4. In some areas the public toilets have been privatised, I would imagine it was because the government didn't want to pay the salary of the attendant or cleaner and handed the rights to a corporation, there are still many public toilets but they are increasingly becoming privatised.

    I wouldn't say that I enjoy any of the services that the government provides as they are all necessities and earlier in the post it said that public goods were non-rivalrous in consumption which means that if any of them were truly enjoyable then they would already be completely privatised because corporations would be able to make a lot of money of something that people enjoy.

    I believe that public benches should never be privatised along with many other useful public services because if we start charging money for all of these relatively cost free services then what are we becoming? Are we forgetting the reason public services were created? To help the people, and if some people can't afford to pay or dont have any money on them then the service isn't helping the people, its helping most people.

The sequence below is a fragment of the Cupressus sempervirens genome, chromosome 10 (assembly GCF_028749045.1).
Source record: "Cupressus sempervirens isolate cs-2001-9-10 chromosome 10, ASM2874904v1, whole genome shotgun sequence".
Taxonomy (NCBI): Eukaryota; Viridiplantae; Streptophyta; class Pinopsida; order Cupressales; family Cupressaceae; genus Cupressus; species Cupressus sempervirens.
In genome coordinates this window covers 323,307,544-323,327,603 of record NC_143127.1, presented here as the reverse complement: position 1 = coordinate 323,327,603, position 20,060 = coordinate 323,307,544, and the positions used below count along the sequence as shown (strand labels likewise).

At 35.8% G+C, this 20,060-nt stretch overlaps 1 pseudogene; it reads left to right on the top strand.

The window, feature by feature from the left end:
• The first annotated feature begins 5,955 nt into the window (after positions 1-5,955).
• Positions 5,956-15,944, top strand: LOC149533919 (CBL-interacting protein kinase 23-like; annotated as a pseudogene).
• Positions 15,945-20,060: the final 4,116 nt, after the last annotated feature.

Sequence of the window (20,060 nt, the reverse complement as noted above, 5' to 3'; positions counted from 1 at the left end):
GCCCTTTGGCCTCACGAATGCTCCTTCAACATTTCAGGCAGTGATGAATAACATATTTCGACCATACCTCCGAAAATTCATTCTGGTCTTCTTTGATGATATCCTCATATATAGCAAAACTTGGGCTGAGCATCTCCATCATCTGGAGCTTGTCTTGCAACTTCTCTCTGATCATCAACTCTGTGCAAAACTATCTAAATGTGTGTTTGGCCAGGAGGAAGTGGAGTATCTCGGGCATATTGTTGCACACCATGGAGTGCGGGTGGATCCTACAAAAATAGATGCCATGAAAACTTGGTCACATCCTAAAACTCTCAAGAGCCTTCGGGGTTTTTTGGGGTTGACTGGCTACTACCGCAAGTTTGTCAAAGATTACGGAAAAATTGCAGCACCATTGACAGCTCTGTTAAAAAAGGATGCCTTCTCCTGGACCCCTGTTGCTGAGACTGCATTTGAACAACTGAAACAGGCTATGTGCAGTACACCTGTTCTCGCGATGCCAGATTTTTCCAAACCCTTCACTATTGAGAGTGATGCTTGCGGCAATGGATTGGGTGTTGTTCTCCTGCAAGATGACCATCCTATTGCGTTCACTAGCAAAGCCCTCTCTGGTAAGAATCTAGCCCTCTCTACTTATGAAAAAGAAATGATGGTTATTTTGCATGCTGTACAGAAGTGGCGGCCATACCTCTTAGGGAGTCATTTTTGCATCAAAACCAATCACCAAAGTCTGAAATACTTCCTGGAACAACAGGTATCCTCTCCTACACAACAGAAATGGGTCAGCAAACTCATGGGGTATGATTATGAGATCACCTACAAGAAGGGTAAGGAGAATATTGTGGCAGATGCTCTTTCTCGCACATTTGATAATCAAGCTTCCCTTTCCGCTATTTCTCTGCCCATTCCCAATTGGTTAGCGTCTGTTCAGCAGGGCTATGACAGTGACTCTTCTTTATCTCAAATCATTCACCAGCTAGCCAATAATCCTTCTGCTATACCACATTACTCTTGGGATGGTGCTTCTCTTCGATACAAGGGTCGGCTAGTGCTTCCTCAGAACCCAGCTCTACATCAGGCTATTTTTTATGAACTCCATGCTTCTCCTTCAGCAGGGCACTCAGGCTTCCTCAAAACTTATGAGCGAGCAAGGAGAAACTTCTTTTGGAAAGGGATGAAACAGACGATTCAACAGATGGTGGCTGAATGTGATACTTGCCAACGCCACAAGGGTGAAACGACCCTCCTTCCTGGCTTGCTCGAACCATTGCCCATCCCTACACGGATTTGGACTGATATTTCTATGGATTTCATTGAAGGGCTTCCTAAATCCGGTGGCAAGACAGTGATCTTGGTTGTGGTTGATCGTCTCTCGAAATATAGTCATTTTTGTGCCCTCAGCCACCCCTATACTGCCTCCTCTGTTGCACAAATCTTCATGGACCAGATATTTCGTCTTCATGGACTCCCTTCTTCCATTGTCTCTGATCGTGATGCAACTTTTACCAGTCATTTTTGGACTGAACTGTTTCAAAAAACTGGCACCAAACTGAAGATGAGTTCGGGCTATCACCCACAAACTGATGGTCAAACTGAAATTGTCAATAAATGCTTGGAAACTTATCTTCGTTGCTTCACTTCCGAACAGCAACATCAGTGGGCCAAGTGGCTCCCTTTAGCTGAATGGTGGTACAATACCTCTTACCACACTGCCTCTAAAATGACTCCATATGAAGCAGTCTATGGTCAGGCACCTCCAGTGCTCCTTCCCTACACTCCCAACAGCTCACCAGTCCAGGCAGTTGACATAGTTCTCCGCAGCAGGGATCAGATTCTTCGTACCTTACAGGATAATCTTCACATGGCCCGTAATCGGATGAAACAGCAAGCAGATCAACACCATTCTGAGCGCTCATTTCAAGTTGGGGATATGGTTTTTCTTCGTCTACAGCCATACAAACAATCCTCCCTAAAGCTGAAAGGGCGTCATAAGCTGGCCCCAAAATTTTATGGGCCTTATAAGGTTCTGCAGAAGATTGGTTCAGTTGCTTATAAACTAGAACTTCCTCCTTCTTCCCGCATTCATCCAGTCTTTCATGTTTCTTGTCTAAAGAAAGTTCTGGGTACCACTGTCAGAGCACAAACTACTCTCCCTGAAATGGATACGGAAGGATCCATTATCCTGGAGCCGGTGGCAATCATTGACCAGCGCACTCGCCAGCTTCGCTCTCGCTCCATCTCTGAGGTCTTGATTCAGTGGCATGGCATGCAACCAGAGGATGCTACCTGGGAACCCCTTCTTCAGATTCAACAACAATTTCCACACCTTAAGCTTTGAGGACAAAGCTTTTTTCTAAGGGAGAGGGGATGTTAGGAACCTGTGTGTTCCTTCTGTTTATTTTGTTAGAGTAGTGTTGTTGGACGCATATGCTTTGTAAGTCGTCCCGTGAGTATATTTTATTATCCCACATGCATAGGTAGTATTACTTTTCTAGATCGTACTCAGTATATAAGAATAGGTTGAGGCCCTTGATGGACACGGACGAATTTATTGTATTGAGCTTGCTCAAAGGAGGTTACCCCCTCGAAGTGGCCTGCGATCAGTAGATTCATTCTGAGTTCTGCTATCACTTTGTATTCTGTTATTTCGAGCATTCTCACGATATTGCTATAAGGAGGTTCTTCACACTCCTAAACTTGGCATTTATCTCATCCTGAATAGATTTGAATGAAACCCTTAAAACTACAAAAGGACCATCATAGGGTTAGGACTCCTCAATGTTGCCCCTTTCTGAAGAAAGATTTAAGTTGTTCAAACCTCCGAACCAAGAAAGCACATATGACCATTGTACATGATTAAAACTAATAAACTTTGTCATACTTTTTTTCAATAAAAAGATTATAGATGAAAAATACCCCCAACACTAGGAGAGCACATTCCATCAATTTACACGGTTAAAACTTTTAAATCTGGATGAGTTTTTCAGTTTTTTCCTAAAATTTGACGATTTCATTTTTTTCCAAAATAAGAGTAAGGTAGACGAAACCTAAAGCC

3. Mr. Doubton 30 Aug 2010 at 10:18 am

    Yes. Single Track!

    I rode many uninterrupted kilometres of surprisingly technical single track yesterday (nearly 3 hours of too skinny to pass your buddy single track). Public access to public land is an undervalued commodity. Let the Saskatoon river banks never become private land.

    Kids – get to work!

  4. Julia Harrisonon 26 Sep 2010 at 11:49 pm

    1. How does the device turn a park bench, which is traditionally a public good, into a private good?

    The device turns the park bench into a private property by making it something that you have to pay for. The benches are now owned by they are private company so if you vandalize or disagree with the new technology you will be disobeying the law, therefore committing a crime.

    2. Can you think of other means by which a private firm may be willing to provide park benches without resorting to metal spikes?

    A company could have an attendant who comes by the benches and chargers people for sitting on the bend. An example of this is deck chairs in Hyde Park London and on UK beaches.

    3. Would you be willing to pay 50 cents to use a park bench for 10 minutes if there were no more public benches in city parks? If not, is there any place you would be willing to pay to sit down?

    I would be willing to pay for the bench depending on the condition of the bench such as comfort and if the ground I would not want to sit on the ground.